Tesla is moving away from its yearly service program as it focuses on an as-needed approach based on the fact that electric vehicles require less maintenance.
Like most automakers, especially premium automakers, Tesla has been offering extended service plans with yearly service inspections for its vehicles.
The offering was partially contradictory to the claim that electric vehicles require less maintenance.
But now that its reliability has improved, Tesla feels confident that they can move to an as-needed model instead of offering yearly service inspections.
With internal combustion engine vehicles, some of the most commons maintenance items are oil changes and brakes, but EVs don’t use the former and they use the latter a lot less than ICE cars thanks to regenerative braking.
Despite the move, Tesla still recommends some maintenance services:
- Cabin Air Filter Your Tesla is equipped with an air filter that prevents pollen, industrial fallout, road dust and other particles from entering through the vents. Tesla recommends replacing your cabin air filter every 2 years.
- High Efficiency Particulate Air (HEPA) Filter If your Tesla is equipped with a HEPA filter, Tesla recommends replacing it every 3 years.
- Tire Rotation, Balance and Wheel Alignment Tesla recommends checking your tires every 10,000-12,000 miles for rotating, balancing and aligning needs. Aggressive driving can lead to premature tire wear and may require more frequent tire service. Unbalanced and misaligned wheels affect handling, tire life and steering components. Refer to tire manufacturer’s owner manuals and warranty documentation for additional details.
- Brake Fluid Test Tesla recommends testing brake fluid for contamination every 2 years and replacing as needed.
- Air Conditioning Service An air conditioning service replaces the desiccant to help the longevity and efficiency of the air conditioning system. Tesla recommends an air conditioning service every 2 years for Model S, every 4 years for Model X and every 6 years for Model 3.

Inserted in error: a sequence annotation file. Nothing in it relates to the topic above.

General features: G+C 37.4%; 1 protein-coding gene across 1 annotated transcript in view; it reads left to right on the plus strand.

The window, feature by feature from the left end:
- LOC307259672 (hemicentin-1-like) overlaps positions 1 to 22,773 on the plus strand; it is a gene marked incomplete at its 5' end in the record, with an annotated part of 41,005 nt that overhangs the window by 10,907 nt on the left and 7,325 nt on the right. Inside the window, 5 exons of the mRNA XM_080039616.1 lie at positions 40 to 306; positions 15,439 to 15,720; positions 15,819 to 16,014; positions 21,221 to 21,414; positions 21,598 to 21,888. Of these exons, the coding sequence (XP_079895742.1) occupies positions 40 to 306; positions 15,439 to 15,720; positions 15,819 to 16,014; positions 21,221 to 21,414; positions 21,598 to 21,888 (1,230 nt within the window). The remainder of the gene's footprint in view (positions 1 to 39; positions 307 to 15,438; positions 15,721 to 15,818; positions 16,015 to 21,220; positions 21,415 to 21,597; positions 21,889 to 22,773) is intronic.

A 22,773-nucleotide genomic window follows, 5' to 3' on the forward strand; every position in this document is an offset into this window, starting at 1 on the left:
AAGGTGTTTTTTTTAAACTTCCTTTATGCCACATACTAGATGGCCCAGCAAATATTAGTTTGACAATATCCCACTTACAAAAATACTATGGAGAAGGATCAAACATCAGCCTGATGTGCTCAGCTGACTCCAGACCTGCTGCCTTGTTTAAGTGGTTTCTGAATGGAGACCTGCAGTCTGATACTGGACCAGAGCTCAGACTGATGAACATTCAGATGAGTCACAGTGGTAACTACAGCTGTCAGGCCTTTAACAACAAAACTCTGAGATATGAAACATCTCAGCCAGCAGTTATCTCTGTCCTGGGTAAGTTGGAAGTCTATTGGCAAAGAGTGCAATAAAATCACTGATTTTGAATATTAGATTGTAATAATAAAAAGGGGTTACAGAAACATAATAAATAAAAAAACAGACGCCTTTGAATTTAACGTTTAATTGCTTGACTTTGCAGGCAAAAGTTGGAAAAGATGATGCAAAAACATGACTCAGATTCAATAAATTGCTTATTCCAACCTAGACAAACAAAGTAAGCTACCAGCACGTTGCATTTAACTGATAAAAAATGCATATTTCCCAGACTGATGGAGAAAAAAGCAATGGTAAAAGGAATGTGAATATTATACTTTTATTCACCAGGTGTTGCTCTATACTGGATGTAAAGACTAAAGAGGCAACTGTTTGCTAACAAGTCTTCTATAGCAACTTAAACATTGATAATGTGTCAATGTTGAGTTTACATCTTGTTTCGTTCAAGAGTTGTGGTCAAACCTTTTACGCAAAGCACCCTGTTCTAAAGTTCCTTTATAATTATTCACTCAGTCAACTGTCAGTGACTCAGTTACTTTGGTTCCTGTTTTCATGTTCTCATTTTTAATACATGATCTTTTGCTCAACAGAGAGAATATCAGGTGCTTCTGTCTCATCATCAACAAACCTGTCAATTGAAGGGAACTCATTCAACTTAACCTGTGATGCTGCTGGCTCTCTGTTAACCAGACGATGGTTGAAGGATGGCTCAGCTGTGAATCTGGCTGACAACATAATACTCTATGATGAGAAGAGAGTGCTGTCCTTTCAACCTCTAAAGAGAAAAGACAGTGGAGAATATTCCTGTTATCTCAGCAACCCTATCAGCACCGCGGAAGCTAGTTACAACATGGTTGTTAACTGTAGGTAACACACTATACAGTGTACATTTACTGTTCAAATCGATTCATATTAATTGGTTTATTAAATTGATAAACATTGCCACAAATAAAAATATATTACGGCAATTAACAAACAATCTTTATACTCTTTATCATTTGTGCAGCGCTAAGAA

- Winter Care Tesla recommends cleaning and lubricating all brake calipers every 12 months or 12,500 mi for cars in cold weather regions.
It makes sense that they would try to reduce the workload on Tesla’s service centers, especially at the pace the fleet is growing.
While many premium car buyers like to service their cars through dealers, Tesla is betting on its electric vehicles needed less service.
The company still recommends several things to do about maintenance, but it can be provided by other garages.
Hopefully, it will help free up some time at Tesla service centers.
Elon has been saying recently that Tesla is working on solving the long service wait times.
I think Norway will interesting to take a look at when it comes to service. They are adding so many electric vehicles to the roads there thanks to the Model 3
The new vehicle will either result in more stress on local service centers, which already had issues before Model 3, or the vehicles will prove to be reliable enough not the put even more pressure on the service team.
Norway could turn into an interesting glimpse into the future.
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